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Identifier: historyofgamebir00for

Title: A history of the game birds, wild fowl and shore birds of Massachusetts and adjacent states, including those used for food which have disappeared since the settlement of the country, and those which are now hunted for food or sport, with observations on their former abundance and recent decrease in numbers; also the means for conserving those still in existence

Year: 1916 (1910s)

Authors: Forbush, Edward Howe, 1858-1929 Massachusetts. State Board of Agriculture

Subjects: Game and game-birds Game and game-birds Birds Birds

Publisher: [Boston, Wright & Potter Printing Company, State Printers

Contributing Library: Smithsonian Libraries

Digitizing Sponsor: Smithsonian Libraries

  

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taken in West Newbury, in October, 1893, by J. W. Pray,and is now in the Peabody Academy Collection.^° This bird feeds on insects, worms, mollusks, snails andother small aquatic animals, and on fruit, seeds and othervegetable productions. 1 Dutcher, William: Auk, 1893, p. 272. 2 Peabody, W. B. O.: Report on the Ornithology of Mass., 1839, p. 258. Putnam, F. W.: Proc. Essex Inst., 1856, Vol. 1, p. 224. < Baird, S. F., Brewer, T. M., and Ridgeway, R.: Water Birds, 1884, Vol. 1, p. 385. 5 Brewer, T. M.: Proc. Bost. Soc. Nat. Hist., 1879, Vol. XX, p. 105. 6 Whitman, G. P.: Amer. Nat., October, 1875, Vol. LX., No. 10, p. 573. 7 Farley, J. A.: Auk, 1901, p. 190. 8 Ornithologist and Oologist, May, 1892, Vol. XVII, No. 5, p. 72.« Auk, 1901, p. 398. 1 Townsend, C. W.: Memoirs of the Nuttall Orn. Club, the Birds of Essex Countv, Mass., No. 3,p. 161. BIRDS HUNTED FOR FOOD OR SPORT. 219 FLORIDA GALLINULE {Gallinula galcuta).Common or local luimes: Mud-hen; Red-billed Mud-hen; Water-chicken.

 

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Length. — 13.50 inches. Adult. — Head and neck blackish slate; body slate gray, brownish on theback and washed on the belly with whitish; nnder tail coverts white;bill and plate on forehead bright red, the former tipped with greenishyellow; edge of wing and a stripe on flank white; toes not lobcd. Young. — Similar, but duller; whitish below; throat sometimes wholly white;bill and forehead brownish. Field Marks. — The plate of bright red on front of head, the red bill and awhite stripe on flank (sometimes covered or wanting) distinguish itfrom the Coot. Tail, when carried erect, shows a patch of white be-neath it. Notes. — Chuck, and many loud calls, suggesting a hen brooding or squaw^king. Nest. — Like that of the Coot. Eggs. — Eight to fourteen, 1.75 by l.-^O, buff or brown, variable, spottedwith dark brown. Season.—^ Rare migrant and local summer resident; late April to earlyNovember. Range. — Tropical and temperate America. Breeds from central CaliforniaArizona, N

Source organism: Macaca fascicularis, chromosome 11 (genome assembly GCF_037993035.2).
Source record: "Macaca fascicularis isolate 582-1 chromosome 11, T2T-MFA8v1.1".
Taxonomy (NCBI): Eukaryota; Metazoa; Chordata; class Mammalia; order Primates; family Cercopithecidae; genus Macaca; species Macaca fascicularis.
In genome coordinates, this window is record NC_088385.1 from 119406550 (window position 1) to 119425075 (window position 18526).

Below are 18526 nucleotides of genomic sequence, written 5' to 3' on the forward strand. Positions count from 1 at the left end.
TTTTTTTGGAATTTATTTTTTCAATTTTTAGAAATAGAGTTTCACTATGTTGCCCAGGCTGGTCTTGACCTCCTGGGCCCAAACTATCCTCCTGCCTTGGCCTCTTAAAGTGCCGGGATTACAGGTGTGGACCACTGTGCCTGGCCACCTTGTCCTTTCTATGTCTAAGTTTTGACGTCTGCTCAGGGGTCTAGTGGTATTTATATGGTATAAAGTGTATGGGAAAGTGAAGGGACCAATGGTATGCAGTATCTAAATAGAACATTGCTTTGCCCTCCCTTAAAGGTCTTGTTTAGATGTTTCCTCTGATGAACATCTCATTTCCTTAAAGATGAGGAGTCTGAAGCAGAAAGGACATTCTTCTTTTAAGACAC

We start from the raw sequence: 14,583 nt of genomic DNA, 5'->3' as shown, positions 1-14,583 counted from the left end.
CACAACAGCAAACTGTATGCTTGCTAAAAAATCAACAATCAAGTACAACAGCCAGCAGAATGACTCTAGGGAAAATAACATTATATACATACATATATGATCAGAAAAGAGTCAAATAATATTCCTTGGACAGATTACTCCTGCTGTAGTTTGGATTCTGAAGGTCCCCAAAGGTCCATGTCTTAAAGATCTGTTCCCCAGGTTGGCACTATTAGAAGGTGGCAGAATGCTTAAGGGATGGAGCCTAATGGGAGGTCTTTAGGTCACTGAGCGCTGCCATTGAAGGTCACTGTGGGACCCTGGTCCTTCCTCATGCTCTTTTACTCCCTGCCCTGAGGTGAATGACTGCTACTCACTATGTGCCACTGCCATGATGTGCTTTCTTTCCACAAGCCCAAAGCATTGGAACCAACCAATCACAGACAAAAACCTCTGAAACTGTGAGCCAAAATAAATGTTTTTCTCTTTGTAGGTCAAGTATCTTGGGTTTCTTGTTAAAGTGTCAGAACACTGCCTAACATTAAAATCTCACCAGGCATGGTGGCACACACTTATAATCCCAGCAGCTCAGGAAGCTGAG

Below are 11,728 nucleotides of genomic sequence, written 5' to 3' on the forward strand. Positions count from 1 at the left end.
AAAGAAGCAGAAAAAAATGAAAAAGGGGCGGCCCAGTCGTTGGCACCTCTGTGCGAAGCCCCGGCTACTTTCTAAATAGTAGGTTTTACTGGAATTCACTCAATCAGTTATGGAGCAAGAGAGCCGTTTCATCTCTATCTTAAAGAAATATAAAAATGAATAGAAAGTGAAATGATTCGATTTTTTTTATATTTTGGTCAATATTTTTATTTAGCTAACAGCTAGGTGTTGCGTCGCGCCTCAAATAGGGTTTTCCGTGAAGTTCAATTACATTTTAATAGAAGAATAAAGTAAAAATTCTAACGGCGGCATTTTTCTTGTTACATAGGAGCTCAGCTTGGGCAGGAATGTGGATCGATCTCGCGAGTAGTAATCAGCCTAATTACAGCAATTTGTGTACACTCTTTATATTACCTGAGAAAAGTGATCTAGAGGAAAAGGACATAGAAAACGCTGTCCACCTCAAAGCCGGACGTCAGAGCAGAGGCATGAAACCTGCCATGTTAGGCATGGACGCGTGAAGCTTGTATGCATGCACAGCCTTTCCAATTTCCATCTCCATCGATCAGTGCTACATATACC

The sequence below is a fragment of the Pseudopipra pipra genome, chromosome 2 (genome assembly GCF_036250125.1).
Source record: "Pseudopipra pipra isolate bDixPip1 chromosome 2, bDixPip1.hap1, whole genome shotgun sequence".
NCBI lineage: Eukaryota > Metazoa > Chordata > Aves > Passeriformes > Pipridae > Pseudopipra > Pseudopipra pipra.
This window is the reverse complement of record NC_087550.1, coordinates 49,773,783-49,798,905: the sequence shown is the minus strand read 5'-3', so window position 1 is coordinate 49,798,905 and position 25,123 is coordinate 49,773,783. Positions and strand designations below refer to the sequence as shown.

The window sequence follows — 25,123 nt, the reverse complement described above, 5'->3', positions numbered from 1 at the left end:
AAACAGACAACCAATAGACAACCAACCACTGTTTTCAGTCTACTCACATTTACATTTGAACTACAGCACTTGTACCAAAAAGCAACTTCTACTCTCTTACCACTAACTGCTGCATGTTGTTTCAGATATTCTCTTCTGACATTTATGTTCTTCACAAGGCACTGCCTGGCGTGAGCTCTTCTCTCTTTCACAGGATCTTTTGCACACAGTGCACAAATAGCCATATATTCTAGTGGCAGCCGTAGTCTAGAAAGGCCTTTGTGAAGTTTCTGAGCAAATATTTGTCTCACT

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Esta imagem é de um cartão postal que comprei em uma loja em Monte Verde, distrito de Camanducaia (MG), no dia 8 de agosto, para dar para minha esposa Rosa. O trabalho está assinado por Luime, uma artista de Belo Horizonte (MG) que usa fotos da família e frases de poemas ou provérbios para compor vários trabalhos que assina como quadros, marcadores de livros e fotos postais como esta imagem descolada...

Title: Florists' review [microform]

Identifier: 5205536_40_1

Year: 1912 (1910s)

Authors:

Subjects: Floriculture

Publisher: Chicago : Florists' Pub. Co

Contributing Library: University of Illinois Urbana-Champaign

Digitizing Sponsor: University of Illinois Urbana-Champaign

  

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When a Person of Means Builds a Conservatory it Results in Purchase, Not Production, of Plants. AMERICAN PEONY SOCIETY. 'I'lie uunuiil iiicotiiig and oxliibition the Ainerii'.'ui Peony Society, orij^iu- ; (V set for Philadelphia, June 4 and 5, : id postponed to June 11 and 12, was .i_;ain postponed last week, too late for !.otice to a2)pear. The latest iK)sti)one- iMt'nt was to June 13 and 14, the exhi- I'ition being in conjunction Avith the June show of the rennsylvania Ilorti- 1 (iltural Society. ENCOURAGE THE AMATEUR. An elaborate example of the private ' iinservatorics the wealthier ])eoplc are \\out to build in connection with their liomes is that recentlv constructed for Kaniel Good at liuffalO, X. Y. As will lie seen by the accompanying illustra- tions, the conservatory is uni(pie in its >liape and in the manner in which it fits into a recess of the residence. Keeping conservatories of this kind stocked with jilants provides an outlet for much llorists' stock, as the owners rarely can jiroduce the ])lants needed. Consequently llorists, when they are asked by their well to-do ])atrons con- cerning conservatories, as they fre- quently are, should encourage their con- struction. The conservatory at the Good home fits into a U-shai)ed opening made by the dining-room on the oiie side and the main hall and music room on the other. It is thirty feet long and twenty feet wide, with a semicircular bay of a 9- foot radius. The construction is of gal- vanized steel members, with coi)per gut- ters, and the wood is especially selected for its fine grain and susceptibility to linish. The glass is all i^-inch polished plate. Many of the roof lights are bent two ways, each taking a separate tem[tlate. Special treatment was given the roof glass to make it oj.aque. Over tlio whole roof lieavy snow guards have been placed. The interior is done priiicifially in ivory white, to conform with the colo- nial effect in the dining-room and hall, the latticework on the sides, how- ever, is of the light green that was used for all the fmisliings of the inte- rior. The floor is of tile and the coping base and fountain are of pink marble. The doli'liin fountain over the rock- ery, together with the rockery frames, is of terra cotta, a peculiar finish being employed. The rockery is of tufa- stone and is j)lanted with ferus and aquatii' phints. The main fountain is of tlie siunc stoiu' and is e(iuipjieil with fU'ctric liglits arranged to shine thi'ough tlie water. The ]ilant tables are of liron/.e and coj)per, all the lieatiag radi- ators being concealed undei'ueath. Tlie conservatory is considered one (jf the linest in Buffalo. It was con- structed by the l^ord & Burnham Co., tliroutih II. K. liates, of the Kochestc, \. Y., ollice. H. J. II. to die. The boxes were about lSx.'5(3 inches an luimes ami colors, thanks to tho JKUises that issue catalogues giving such information, Mr. Clark finds that jdain, descriptive labels greatly facili- tate sales at this busy time. The seed trade is most satisfactory.